HC Deb 20 November 2003 vol 413 c965 1.14 pm
Mr. Michael Ancram (Devizes)

On a point of order, Mr. Speaker, of which I have given notice to the Foreign Secretary. Today's Order Paper refers to ministerial statements. There is a written statement in the Foreign Secretary's name relating to Iraq. On checking the statement, I discovered that it relates to decisions made last week on changes made in the coalition strategy in relation to Iraq. I wrote to the Foreign Secretary last week asking him to make a statement in the House about those changes.

You, Mr. Speaker, have frequently emphasised the importance of Ministers making statements to the House, particularly on matters of significance. Has the Foreign Secretary, at any stage in the past week, sought your permission to make a statement in the House about those changes in Iraq? If not, does not airing them in a written ministerial statement that cannot be questioned, on the last day of the parliamentary Session, constitute a gross abuse of the processes of the House which should be severely deprecated?

The Secretary of State for Foreign and Commonwealth Affairs (Mr. Jack Straw)


Mr. Speaker

Order. I see that the Foreign Secretary wishes to say something, but let me first tell the right hon. and learned Gentleman that there were two applications for urgent questions, which I refused. It would be inappropriate to allow any discussion of that refusal.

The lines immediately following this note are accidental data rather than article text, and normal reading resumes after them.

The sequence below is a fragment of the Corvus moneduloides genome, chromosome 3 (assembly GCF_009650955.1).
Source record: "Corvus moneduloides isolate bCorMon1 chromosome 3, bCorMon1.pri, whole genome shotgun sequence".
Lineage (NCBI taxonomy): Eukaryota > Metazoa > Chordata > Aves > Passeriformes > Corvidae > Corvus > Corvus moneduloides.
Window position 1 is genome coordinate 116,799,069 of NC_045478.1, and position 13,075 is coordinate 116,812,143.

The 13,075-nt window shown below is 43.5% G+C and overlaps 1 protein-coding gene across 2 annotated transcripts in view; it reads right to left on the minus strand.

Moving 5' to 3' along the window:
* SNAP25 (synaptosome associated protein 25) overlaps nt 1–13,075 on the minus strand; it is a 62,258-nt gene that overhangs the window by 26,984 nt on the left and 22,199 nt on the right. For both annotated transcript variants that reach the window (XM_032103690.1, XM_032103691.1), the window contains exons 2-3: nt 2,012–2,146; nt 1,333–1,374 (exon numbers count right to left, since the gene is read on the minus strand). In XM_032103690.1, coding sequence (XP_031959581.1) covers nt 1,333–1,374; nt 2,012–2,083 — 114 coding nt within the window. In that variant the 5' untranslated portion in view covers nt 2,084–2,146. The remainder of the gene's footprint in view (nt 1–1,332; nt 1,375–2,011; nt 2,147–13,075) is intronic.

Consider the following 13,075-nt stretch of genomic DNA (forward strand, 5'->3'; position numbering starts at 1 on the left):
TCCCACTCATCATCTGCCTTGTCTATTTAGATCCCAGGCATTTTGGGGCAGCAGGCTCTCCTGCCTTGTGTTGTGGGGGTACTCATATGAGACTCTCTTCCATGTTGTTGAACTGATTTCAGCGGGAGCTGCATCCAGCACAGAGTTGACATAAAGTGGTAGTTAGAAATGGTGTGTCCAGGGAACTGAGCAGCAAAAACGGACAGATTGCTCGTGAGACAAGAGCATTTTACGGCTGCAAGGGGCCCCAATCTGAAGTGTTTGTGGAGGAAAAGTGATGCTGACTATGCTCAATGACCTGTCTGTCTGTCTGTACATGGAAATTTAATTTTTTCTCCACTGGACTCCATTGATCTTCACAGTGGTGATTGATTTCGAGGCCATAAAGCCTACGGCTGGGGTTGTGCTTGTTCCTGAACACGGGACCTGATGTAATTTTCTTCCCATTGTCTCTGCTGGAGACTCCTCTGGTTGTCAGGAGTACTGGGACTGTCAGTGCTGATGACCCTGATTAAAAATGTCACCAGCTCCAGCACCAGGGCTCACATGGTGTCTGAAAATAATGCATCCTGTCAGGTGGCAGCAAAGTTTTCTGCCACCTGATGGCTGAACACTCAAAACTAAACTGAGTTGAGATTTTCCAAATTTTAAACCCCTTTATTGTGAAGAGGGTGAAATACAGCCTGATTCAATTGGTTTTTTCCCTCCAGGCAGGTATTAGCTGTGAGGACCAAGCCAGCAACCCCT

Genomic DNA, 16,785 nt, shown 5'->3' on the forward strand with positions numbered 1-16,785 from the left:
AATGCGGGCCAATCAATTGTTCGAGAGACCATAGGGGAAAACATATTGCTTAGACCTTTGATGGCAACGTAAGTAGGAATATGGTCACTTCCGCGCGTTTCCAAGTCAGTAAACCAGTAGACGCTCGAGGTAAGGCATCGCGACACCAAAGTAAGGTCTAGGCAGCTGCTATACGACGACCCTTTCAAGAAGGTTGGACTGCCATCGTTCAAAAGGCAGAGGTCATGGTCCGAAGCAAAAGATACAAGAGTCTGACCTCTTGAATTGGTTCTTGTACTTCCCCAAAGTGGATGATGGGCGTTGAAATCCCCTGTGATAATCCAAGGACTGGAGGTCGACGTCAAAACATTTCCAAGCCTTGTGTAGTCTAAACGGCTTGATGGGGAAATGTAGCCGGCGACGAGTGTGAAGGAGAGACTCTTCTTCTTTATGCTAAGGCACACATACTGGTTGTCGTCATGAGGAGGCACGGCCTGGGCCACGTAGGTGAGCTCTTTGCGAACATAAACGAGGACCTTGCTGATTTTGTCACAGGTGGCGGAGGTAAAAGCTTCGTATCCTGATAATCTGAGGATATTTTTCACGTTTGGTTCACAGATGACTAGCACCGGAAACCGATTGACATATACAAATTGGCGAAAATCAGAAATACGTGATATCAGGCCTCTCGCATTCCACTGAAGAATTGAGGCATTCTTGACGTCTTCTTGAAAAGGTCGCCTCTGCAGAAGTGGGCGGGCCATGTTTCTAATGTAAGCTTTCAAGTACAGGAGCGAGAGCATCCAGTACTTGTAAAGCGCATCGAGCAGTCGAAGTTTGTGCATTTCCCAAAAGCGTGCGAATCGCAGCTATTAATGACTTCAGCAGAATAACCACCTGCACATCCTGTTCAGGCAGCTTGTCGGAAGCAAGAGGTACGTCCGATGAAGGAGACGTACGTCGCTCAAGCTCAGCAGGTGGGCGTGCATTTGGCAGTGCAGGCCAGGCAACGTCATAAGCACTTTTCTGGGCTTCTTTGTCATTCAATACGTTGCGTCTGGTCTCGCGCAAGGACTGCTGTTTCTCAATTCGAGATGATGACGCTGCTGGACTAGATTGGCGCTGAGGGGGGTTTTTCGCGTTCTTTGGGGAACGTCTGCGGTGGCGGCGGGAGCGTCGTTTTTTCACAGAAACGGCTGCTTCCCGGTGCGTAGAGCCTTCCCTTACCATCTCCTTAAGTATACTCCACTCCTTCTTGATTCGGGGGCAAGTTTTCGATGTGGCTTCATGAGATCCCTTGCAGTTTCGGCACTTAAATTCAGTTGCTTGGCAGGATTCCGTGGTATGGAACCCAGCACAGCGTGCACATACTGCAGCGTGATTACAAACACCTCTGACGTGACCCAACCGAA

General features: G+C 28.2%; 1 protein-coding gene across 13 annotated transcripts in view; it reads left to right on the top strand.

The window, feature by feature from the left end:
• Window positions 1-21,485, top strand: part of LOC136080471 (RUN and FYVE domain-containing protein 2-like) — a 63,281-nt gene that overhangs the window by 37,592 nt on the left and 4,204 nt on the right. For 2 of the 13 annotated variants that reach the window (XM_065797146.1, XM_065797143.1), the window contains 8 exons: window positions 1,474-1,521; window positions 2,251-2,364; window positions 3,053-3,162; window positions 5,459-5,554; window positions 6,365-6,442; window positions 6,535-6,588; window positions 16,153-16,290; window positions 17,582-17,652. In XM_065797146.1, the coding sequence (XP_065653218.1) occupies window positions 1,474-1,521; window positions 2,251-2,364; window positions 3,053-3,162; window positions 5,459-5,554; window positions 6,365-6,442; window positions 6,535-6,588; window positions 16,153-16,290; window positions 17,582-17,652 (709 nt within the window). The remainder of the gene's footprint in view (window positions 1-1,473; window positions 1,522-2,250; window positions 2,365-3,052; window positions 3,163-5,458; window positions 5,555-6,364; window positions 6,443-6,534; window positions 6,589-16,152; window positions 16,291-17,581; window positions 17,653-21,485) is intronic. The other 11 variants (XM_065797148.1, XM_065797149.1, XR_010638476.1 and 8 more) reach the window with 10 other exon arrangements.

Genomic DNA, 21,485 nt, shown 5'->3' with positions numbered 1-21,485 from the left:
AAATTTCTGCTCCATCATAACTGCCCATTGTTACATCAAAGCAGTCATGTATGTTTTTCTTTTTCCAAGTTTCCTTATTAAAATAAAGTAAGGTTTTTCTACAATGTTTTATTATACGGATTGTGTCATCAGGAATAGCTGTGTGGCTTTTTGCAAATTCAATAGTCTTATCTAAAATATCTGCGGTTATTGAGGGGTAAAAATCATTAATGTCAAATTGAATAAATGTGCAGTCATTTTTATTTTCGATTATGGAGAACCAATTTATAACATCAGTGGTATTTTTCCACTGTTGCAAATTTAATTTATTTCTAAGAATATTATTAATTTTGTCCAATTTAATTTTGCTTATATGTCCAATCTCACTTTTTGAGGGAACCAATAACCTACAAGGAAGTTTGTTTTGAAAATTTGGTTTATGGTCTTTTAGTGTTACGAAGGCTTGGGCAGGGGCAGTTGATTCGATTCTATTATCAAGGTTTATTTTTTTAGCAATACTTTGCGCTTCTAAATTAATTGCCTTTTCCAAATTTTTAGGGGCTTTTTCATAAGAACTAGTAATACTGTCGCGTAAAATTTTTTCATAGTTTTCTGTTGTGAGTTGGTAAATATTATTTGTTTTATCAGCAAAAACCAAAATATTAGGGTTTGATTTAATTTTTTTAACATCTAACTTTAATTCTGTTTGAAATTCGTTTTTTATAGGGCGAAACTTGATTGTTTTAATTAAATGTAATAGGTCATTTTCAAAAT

Mr. Straw

I am grateful to you, Mr. Speaker, and also to the right hon. and learned Member for Devizes (Mr. Ancram) for giving me notice of his point of order.

I could not make a statement last week, although I would have liked to, because I was in Washington discussing the policy that led to the announcements by the Governing Council on Saturday. Even had I been here, because we were putting a series of proposals to the Governing Council for it to endorse, amend or reject, it would have been inappropriate to make a premature disclosure about the nature of the discussions before Saturday.

As for this week, I was in Brussels on Monday and Tuesday. I therefore was not here to make a statement, although we kept matters constantly under review. The right hon. and learned Gentleman asked urgent questions of you, Mr. Speaker, and you have dealt with them. I considered whether I should make a statement yesterday, but there was much else on the Order Paper. Urgent questions are a matter for you, Mr. Speaker, and not for me. I therefore thought that the House would appreciate a written statement.

Had I been here, I would have been delighted to make a statement at the beginning of the week on the outcome of my discussions and the British Government's involvement in the decisions made at the end of last week. Only my physical absence from the country prevented me from doing so. Whatever else may be said about me, I do not believe that Members on either side of the House would suggest that I do not keep the House informed by means of oral statements whenever I can.